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First Stranding of Cuvier’s Beaked Whale (Ziphius cavirostris) on the Danish North Sea Coast

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  • Aage Kristian Olsen Alstrup
  • Charlotte Bie Thøstesen, Fisheries and Maritime Museum, Denmark
  • Peter Teglberg Madsen
  • Heidi Huus Petersen, Technical University of Denmark
  • ,
  • Tim Kåre Jensen, Technical University of Denmark - DTU, Denmark
  • Morten Tange Olsen, University of Copenhagen
  • ,
  • Carl Kinze, CCKonsult, Cetacean Atlas of Denmark
We describe the biometrics, body condition and veterinary findings from the first stranding of a Cuvier’s beaked whale (Ziphius cavirostris Cuvier, 1823) in Denmark. It was an adult male, with a single tooth (the right was missing). The animal appeared to be well fed (blubber thickness: 20-70 mm. and fat membranes on lungs) and had a body length of 581 cm. and a total weight of approximately 2500 kg. The back was covered with linear, parallel scarring caused by interactions with other males' teeth during combat. In addition, scattered scars were found in the skin derived from cookie cutter shark bites. Multiple small abscesses were found in the blubber, probably due to parasites. The organ weights for this species are published for the first time here in this paper. The length of the intestines was 15.5 meter. Histopathologically, the lungs were characterized by mild purulent pneumonia and the liver revealed hepatic steatosis Clostridium sardiniensis and Paeniclostridium sordellii were observed in the lungs and liver. The gastrointestinal tract, including 10 stomach chambers, contained only traces of food and two smaller pieces of plastic in the stomach. Nematode parasites (not species-determined) were found in the intestines. Sexual organs indicated full maturity. Both kidneys showed moderate infestation with the nematode Crassicauda crassicauda forming calcified granulomas. The exact cause of death was unknown, but the whale was ill with purulent pneumonia and an agonal septicemia. Furthermore, it can be speculated that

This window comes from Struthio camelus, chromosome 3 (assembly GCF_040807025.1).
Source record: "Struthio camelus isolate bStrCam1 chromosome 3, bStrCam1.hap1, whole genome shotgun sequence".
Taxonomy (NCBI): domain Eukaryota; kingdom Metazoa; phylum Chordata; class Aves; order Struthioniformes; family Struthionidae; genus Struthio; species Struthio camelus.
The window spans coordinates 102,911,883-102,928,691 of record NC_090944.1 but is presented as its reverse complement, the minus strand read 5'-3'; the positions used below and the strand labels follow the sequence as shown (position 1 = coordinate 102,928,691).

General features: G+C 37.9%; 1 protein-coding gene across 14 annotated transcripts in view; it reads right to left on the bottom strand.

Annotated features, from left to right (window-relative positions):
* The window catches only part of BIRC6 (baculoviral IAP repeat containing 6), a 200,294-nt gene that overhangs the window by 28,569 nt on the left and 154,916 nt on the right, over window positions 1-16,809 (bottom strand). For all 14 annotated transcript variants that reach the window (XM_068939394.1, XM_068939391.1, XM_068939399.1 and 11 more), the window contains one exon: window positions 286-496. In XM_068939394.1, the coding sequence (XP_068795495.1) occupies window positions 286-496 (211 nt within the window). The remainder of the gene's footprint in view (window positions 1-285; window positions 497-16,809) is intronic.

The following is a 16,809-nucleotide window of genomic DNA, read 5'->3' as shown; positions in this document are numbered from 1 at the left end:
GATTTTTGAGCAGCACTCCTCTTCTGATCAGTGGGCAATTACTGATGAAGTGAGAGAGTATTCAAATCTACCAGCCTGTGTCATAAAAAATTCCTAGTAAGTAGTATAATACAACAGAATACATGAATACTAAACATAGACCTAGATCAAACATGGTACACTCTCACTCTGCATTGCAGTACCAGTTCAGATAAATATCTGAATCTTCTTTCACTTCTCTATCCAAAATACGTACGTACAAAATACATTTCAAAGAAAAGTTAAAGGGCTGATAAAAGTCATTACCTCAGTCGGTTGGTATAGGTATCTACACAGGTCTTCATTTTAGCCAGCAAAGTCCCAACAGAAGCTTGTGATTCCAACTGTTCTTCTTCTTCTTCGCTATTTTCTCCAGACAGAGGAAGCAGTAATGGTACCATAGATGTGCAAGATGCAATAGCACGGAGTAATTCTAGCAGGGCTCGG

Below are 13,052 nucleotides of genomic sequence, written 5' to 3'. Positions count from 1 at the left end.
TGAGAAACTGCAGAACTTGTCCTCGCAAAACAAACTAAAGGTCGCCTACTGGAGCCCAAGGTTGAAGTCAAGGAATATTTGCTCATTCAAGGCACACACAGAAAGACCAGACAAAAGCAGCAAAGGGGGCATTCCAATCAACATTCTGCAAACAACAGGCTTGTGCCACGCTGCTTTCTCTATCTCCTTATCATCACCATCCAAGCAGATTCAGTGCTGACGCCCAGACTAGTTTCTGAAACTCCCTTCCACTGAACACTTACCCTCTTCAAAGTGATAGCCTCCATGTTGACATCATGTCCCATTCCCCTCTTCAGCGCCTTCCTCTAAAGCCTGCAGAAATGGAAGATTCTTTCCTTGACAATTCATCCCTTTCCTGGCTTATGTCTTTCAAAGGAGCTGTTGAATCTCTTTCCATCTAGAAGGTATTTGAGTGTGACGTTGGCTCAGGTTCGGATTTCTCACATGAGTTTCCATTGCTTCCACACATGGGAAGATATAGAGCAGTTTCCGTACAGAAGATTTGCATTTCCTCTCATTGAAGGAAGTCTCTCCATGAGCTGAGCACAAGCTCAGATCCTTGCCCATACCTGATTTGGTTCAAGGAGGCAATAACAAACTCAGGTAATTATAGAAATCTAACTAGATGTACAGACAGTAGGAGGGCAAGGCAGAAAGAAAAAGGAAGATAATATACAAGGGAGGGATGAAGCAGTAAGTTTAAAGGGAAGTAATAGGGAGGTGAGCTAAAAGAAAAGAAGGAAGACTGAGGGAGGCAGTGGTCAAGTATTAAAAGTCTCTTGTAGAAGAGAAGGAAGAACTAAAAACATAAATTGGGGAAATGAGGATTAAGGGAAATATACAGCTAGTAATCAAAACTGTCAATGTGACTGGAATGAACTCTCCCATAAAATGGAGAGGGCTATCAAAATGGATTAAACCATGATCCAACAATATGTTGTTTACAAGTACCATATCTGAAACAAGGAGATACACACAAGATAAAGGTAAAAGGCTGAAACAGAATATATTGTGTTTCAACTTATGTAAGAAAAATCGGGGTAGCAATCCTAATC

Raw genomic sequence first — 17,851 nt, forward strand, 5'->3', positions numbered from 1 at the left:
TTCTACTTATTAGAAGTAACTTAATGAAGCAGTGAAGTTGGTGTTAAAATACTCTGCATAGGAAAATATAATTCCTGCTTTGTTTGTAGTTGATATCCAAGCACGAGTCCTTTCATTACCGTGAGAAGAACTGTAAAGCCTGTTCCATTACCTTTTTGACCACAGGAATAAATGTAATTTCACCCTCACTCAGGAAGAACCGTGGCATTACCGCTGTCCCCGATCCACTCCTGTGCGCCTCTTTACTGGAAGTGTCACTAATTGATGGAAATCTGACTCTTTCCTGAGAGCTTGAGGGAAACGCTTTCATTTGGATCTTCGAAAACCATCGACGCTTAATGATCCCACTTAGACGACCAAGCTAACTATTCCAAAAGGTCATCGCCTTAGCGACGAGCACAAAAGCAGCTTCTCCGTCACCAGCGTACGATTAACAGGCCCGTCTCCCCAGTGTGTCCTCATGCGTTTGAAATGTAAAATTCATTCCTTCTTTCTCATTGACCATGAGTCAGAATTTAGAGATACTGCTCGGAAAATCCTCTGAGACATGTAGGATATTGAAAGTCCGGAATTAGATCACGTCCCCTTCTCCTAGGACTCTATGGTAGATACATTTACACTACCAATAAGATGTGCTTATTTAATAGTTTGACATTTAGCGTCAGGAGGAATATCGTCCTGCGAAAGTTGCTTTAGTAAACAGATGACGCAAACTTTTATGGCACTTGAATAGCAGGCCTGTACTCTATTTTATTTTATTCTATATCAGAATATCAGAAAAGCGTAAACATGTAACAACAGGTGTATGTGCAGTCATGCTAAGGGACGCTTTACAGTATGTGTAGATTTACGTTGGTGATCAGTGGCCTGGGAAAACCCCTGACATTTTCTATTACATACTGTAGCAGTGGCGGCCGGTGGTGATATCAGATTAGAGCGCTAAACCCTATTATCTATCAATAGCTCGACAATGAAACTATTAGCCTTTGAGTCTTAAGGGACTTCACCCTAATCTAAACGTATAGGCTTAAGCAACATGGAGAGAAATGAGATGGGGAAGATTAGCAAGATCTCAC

storms may have lead the whale astray eventually causing its stranding within the so-called North Sea trap.
Original languageEnglish
JournalAquatic Mammals
Pages (from-to)303-310
Publication statusPublished - May 2021

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